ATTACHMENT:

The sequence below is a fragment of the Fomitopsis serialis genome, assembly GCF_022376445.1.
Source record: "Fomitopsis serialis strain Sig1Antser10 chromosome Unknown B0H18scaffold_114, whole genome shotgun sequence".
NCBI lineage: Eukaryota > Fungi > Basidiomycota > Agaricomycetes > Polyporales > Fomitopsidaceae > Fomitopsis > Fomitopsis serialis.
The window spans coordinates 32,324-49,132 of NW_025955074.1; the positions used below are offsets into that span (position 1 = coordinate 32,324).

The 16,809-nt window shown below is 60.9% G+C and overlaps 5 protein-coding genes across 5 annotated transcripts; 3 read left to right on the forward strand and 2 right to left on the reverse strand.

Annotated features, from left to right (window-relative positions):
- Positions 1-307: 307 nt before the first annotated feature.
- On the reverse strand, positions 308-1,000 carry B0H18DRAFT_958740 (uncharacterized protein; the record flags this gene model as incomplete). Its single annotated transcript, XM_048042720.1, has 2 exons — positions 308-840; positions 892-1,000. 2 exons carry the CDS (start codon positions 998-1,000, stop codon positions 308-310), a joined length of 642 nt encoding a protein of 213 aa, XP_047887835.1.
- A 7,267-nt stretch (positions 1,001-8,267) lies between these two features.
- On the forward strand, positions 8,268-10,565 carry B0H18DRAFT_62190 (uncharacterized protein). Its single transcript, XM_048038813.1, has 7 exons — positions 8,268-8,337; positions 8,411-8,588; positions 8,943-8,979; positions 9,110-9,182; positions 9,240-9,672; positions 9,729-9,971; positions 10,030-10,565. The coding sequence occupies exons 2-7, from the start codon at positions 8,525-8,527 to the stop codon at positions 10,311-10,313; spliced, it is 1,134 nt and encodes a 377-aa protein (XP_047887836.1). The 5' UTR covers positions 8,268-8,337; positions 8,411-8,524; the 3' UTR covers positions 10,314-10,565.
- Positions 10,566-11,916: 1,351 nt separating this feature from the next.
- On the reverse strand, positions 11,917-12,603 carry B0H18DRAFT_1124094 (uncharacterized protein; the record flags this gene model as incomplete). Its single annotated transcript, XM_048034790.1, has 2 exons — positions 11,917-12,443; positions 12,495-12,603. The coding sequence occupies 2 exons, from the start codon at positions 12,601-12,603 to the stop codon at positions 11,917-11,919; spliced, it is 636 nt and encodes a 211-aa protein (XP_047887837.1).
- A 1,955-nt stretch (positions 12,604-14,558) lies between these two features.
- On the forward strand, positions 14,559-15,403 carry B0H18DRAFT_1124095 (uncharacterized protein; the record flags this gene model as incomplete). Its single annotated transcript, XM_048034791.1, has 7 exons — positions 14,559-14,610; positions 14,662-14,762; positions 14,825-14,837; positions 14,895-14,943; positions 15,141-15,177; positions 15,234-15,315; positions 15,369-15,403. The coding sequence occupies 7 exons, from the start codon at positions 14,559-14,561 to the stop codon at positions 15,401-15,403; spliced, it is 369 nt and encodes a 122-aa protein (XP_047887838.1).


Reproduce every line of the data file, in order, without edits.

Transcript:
The sequence below is a fragment of the Fomitopsis serialis genome, assembly GCF_022376445.1.
Source record: "Fomitopsis serialis strain Sig1Antser10 chromosome Unknown B0H18scaffold_114, whole genome shotgun sequence".
NCBI lineage: Eukaryota > Fungi > Basidiomycota > Agaricomycetes > Polyporales > Fomitopsidaceae > Fomitopsis > Fomitopsis serialis.
The window spans coordinates 32,324-49,132 of NW_025955074.1; the positions used below are offsets into that span (position 1 = coordinate 32,324).

The 16,809-nt window shown below is 60.9% G+C and overlaps 5 protein-coding genes across 5 annotated transcripts; 3 read left to right on the forward strand and 2 right to left on the reverse strand.

Annotated features, from left to right (window-relative positions):
- Positions 1-307: 307 nt before the first annotated feature.
- On the reverse strand, positions 308-1,000 carry B0H18DRAFT_958740 (uncharacterized protein; the record flags this gene model as incomplete). Its single annotated transcript, XM_048042720.1, has 2 exons — positions 308-840; positions 892-1,000. 2 exons carry the CDS (start codon positions 998-1,000, stop codon positions 308-310), a joined length of 642 nt encoding a protein of 213 aa, XP_047887835.1.
- A 7,267-nt stretch (positions 1,001-8,267) lies between these two features.
- On the forward strand, positions 8,268-10,565 carry B0H18DRAFT_62190 (uncharacterized protein). Its single transcript, XM_048038813.1, has 7 exons — positions 8,268-8,337; positions 8,411-8,588; positions 8,943-8,979; positions 9,110-9,182; positions 9,240-9,672; positions 9,729-9,971; positions 10,030-10,565. The coding sequence occupies exons 2-7, from the start codon at positions 8,525-8,527 to the stop codon at positions 10,311-10,313; spliced, it is 1,134 nt and encodes a 377-aa protein (XP_047887836.1). The 5' UTR covers positions 8,268-8,337; positions 8,411-8,524; the 3' UTR covers positions 10,314-10,565.
- Positions 10,566-11,916: 1,351 nt separating this feature from the next.
- On the reverse strand, positions 11,917-12,603 carry B0H18DRAFT_1124094 (uncharacterized protein; the record flags this gene model as incomplete). Its single annotated transcript, XM_048034790.1, has 2 exons — positions 11,917-12,443; positions 12,495-12,603. The coding sequence occupies 2 exons, from the start codon at positions 12,601-12,603 to the stop codon at positions 11,917-11,919; spliced, it is 636 nt and encodes a 211-aa protein (XP_047887837.1).
- A 1,955-nt stretch (positions 12,604-14,558) lies between these two features.
- On the forward strand, positions 14,559-15,403 carry B0H18DRAFT_1124095 (uncharacterized protein; the record flags this gene model as incomplete). Its single annotated transcript, XM_048034791.1, has 7 exons — positions 14,559-14,610; positions 14,662-14,762; positions 14,825-14,837; positions 14,895-14,943; positions 15,141-15,177; positions 15,234-15,315; positions 15,369-15,403. The coding sequence occupies 7 exons, from the start codon at positions 14,559-14,561 to the stop codon at positions 15,401-15,403; spliced, it is 369 nt and encodes a 122-aa protein (XP_047887838.1).